COSEWIC assessment and status report on the coho salmon (Interior Fraser population) in Canada
- Assessment Summary
- Executive Summary
- COSEWIC Mandate, Membership and Definitions
- Lists of Figures and Tables
- Species Information
- Population Sizes and Trends
- Limiting Factors and Threats
- Special Significance
- Existing Protection
- Summary of Status Report
- Technical Summary
- Acknowledgements, Literature Cited, and The Author
Most coho salmon return to freshwater in the fall and spawn during fall and early winter. All fish die after spawning. Fry emerge from the gravel the following spring and usually reside in freshwater for a year before migrating to sea as smolts. Most coho spend 18 months at sea before returning to freshwater and therefore have a 3-year life cycle. Variations on this general life cycle include juveniles that emigrate to sea immediately upon emergence, juveniles that emigrate as 2-year-old smolts, and precocious male coho that return to spawn after only 6 months at sea (jacks). More detailed general descriptions are provided in Scott and Crossman (1973) and Sandercock (1991).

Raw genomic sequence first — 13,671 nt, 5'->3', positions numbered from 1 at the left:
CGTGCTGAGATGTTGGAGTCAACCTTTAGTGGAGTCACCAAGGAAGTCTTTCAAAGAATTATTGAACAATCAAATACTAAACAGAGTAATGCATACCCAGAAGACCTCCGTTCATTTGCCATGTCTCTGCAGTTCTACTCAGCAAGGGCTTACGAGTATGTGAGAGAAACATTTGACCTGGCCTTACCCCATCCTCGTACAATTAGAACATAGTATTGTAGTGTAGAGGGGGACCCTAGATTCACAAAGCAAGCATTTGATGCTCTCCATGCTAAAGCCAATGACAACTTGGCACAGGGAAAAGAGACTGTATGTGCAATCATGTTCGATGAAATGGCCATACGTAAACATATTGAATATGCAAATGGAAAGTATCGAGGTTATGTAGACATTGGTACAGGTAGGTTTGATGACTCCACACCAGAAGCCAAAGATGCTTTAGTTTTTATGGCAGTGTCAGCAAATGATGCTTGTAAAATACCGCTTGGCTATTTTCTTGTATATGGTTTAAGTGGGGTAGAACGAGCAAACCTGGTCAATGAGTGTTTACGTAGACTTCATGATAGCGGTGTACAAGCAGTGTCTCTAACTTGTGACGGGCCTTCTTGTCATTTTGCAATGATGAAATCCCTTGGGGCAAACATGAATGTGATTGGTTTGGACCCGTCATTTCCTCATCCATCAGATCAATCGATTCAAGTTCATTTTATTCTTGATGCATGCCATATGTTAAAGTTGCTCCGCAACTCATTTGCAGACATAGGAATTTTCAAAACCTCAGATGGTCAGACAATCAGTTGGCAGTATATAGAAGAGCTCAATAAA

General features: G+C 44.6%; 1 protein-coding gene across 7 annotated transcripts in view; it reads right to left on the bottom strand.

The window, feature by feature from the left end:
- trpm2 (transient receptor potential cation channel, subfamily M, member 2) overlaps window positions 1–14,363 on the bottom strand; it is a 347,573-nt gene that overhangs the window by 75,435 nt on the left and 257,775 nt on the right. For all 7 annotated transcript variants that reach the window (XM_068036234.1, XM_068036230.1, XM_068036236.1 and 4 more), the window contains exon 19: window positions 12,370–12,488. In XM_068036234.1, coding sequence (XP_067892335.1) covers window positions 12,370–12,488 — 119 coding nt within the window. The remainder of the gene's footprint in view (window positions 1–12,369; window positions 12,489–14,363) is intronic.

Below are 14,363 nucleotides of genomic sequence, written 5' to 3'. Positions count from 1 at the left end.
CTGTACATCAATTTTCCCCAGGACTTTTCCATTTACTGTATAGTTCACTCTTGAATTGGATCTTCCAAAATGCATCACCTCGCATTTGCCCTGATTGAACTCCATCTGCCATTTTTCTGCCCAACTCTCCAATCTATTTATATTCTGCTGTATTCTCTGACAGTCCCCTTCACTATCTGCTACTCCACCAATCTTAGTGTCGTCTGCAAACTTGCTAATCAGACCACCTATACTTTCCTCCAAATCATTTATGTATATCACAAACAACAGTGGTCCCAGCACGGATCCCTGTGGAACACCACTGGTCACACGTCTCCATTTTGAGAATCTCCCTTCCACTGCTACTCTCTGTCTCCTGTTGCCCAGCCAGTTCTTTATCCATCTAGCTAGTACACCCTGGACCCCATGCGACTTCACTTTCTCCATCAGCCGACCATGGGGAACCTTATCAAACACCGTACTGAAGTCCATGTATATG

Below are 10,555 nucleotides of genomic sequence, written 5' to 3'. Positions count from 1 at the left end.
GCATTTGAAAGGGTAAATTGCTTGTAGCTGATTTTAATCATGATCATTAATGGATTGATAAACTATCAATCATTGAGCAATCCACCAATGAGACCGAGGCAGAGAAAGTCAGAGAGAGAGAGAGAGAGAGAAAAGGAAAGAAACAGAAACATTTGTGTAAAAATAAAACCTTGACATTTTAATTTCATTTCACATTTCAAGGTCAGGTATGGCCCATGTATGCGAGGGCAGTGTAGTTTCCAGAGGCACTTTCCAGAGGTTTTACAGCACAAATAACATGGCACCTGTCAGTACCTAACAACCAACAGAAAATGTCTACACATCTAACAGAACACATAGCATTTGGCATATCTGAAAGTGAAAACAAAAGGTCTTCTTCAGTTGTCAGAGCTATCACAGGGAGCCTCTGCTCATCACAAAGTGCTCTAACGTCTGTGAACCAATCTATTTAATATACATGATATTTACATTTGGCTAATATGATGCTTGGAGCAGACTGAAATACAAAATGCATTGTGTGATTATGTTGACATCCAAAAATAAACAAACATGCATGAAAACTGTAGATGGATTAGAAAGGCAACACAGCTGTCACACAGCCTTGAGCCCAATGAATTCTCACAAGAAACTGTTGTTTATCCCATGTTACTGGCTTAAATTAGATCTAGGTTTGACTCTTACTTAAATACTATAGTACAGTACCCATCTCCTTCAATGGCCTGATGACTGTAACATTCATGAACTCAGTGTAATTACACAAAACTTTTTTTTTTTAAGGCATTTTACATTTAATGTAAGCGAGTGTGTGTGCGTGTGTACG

Biological characteristics were reviewed in Irvine et al. (1999a) and only a brief update and summary is provided here. Female coho are larger than males in most interior Fraser systems, but less abundant (~45% of returns), traits characteristic of many coho populations. Interior Fraser coho are smaller than most similar aged coho documented by Sandercock (1991) and Weitkamp et al. (1995). Mean post-orbital hypural lengths3 (cm) for coho from the North, South, and lower Thompson drainages (sample sizes in brackets) were 42.3 (7149), 45.7 (256), and 44.0 (1853) respectively. Temporal patterns in fish size have not been found for interior Fraser coho, although Weitkamp et al. (1995) documented declines in fish size over time for many populations of coho salmon. Fecundities for interior coho are highly variable, and generally less than for coho returning to the lower Fraser or provincial averages (Irvine et al. 1999a), as expected given the generally smaller sizes of coho in the interior Fraser.
Most (93%) interior Fraser coho went to sea in their second year (i.e. European age 1._), with a small proportion (7%) remaining in freshwater for one or two more years (n= 2274 adult coho aged with scale analysis). Almost all fish from this sample returned to freshwater after the normal 1 winter at sea; only 2 fish were aged as jacks and 6 as having spent more than 1 winter at sea.
3 Measured from the hind margin of the eye to the posterior end of the hypural plate.
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